Often, a closer look at such texts will make it apparent that, however roundabout, they are modes of symbolic action classifiable as rituals of resurgence, transcendence, rebirth. Thus, in a moment of extreme discomfiture, the plaintive narrator (our

"hero," query), tells himself: "The sword of discovery goes before the couch of laughter. One sneers by the modifying of a snarl; one smiles by the modifying of a sneer. You should have lived twice, and smiled the second time."

So perhaps, by the devious devices of the psyche, these solemnly grotesque and wilfully turbulent pages herald (among other things) the enigmatic inception of an author's devout belief that the best possible of worlds would have the Comic Muse for its tutelary deity.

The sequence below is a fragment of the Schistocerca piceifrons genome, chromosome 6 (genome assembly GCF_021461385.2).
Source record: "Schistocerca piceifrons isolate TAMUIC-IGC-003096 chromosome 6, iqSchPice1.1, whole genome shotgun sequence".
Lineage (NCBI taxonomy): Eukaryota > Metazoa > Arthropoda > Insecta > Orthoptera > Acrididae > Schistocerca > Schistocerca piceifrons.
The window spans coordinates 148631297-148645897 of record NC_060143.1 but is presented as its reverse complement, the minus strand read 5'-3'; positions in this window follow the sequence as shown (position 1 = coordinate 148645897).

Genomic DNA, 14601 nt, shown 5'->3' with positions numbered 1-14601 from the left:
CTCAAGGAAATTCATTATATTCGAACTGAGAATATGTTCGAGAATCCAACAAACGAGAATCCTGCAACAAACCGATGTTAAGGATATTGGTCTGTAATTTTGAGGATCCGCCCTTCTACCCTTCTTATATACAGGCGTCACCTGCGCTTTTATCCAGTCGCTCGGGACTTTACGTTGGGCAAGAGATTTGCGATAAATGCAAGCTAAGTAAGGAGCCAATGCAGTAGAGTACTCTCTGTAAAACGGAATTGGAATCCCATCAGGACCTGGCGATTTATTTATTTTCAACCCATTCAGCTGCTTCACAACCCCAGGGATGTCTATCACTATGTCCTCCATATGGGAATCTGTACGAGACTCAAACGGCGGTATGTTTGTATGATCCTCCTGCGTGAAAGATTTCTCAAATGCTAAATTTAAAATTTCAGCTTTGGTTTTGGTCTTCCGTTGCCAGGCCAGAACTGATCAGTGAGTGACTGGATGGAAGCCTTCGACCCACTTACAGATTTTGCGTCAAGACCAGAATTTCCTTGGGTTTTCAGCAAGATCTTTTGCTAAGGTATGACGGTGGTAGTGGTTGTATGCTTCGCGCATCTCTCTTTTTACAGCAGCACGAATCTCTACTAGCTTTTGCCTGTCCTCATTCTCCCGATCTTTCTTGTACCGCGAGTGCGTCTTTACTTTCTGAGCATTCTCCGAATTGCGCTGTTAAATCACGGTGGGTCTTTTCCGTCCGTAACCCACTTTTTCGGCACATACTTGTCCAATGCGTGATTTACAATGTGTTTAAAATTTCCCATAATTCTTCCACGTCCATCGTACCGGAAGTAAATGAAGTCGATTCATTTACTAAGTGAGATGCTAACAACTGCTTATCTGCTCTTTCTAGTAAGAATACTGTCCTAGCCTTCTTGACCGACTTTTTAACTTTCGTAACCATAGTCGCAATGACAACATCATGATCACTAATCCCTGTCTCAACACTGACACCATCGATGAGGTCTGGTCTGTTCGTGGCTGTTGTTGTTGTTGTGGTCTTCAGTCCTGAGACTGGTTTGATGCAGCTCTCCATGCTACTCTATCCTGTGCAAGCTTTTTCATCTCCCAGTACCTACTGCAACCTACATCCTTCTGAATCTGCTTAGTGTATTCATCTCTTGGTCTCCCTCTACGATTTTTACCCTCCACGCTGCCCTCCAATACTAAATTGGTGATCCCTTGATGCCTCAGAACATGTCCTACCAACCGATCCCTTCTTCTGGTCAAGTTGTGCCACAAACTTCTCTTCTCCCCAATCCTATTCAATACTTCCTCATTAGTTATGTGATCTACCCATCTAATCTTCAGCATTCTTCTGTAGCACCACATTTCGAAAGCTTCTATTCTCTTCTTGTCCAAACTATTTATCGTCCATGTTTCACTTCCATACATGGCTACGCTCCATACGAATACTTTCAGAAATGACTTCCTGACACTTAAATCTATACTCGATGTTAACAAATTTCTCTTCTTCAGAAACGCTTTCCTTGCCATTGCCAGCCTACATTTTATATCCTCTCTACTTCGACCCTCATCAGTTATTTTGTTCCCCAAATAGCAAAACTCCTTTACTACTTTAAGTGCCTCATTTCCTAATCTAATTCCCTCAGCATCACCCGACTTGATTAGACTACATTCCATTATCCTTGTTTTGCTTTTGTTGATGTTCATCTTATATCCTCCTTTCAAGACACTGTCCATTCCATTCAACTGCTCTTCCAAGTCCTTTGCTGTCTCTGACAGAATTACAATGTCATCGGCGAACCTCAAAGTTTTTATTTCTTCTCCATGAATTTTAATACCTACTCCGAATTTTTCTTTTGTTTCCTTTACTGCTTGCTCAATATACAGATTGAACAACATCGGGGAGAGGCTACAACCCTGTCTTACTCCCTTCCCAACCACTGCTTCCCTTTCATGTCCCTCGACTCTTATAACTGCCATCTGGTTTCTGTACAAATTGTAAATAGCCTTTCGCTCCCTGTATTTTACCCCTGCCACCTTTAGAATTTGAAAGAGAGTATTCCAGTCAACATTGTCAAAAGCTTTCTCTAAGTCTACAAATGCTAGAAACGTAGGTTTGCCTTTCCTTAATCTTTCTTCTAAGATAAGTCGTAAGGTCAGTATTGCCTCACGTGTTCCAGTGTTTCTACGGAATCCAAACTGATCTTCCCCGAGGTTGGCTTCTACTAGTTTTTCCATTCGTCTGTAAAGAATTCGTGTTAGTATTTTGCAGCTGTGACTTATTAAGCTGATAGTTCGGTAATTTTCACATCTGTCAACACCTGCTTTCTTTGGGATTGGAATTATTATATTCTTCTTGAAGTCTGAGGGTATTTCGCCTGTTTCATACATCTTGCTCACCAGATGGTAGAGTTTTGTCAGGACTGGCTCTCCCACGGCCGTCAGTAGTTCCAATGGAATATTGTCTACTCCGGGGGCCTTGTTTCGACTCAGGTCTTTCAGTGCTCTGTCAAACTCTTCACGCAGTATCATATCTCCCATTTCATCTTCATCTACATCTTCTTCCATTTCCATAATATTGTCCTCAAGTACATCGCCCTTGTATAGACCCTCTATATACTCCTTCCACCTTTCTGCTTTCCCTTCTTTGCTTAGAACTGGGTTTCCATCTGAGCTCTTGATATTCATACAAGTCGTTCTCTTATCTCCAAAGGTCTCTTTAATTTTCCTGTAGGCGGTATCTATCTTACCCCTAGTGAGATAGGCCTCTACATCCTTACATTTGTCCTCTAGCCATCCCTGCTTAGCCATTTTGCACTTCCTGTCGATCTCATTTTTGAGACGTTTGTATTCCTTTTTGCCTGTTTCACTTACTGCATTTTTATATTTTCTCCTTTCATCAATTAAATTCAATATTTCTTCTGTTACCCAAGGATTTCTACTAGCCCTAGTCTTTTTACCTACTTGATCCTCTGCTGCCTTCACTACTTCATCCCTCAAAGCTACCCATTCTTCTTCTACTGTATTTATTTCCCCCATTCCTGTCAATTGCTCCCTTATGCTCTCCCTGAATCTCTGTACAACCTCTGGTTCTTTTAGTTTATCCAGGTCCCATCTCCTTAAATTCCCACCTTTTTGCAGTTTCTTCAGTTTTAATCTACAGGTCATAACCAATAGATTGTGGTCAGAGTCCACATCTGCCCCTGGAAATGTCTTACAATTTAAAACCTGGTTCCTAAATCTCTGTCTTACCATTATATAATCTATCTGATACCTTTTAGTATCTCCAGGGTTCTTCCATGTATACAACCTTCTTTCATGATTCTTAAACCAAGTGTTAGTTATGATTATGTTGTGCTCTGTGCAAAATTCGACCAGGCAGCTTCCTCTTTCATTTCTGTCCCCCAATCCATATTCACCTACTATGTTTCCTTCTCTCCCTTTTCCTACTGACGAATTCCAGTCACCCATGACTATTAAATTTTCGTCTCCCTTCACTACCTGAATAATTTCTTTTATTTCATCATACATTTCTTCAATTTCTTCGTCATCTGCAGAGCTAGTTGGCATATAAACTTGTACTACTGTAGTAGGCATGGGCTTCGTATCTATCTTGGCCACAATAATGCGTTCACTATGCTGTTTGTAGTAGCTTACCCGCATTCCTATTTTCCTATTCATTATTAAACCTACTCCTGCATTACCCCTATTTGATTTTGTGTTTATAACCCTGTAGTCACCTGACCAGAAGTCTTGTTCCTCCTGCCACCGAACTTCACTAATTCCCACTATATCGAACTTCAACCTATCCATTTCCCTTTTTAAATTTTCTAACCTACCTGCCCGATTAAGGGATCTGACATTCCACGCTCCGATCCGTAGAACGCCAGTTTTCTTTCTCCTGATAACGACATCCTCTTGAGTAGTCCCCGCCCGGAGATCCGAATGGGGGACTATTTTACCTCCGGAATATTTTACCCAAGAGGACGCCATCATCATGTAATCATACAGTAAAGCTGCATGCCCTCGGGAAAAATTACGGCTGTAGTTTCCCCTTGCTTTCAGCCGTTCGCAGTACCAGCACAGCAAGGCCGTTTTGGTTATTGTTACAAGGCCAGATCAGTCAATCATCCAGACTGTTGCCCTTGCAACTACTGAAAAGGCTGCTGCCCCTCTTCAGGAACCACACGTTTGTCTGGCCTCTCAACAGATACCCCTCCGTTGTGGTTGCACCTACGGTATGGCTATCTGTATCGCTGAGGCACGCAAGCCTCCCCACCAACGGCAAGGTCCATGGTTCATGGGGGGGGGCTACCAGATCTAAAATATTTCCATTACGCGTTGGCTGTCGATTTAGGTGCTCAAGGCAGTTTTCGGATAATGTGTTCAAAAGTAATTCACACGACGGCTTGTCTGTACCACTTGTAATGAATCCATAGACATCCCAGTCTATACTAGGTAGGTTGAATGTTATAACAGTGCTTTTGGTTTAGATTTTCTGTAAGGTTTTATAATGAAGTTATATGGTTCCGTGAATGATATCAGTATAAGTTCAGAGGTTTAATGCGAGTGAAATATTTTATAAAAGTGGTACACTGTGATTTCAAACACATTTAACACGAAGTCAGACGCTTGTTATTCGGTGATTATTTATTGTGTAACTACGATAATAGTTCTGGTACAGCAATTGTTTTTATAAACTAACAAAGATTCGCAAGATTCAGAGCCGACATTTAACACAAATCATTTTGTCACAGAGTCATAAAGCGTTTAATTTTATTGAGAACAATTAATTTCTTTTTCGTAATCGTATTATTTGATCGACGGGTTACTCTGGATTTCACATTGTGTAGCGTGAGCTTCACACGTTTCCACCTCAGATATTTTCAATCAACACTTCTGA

Earlier, as the reader can learn by consulting the preface to the original edition, I proffered a way of placing this ambitious effort. I'd now want to modify my statement somewhat, as follows:

In its nature as a story that speculatively carries things "to the end of the line," TBL could be classed with any work such as The Sorrows of Young Werther. (We are talking of literary kind, not of quality. And even when it is viewed simply as a kind, we necessarily note: It differs from great Goethe's youthful piece in that it by no means called forth a wave of spellbound suicides.) Also, as is most clearly indicated in the chapter, "Despite them all, in their very faces," the book was written by the sort of verbalizer who had taken particular delight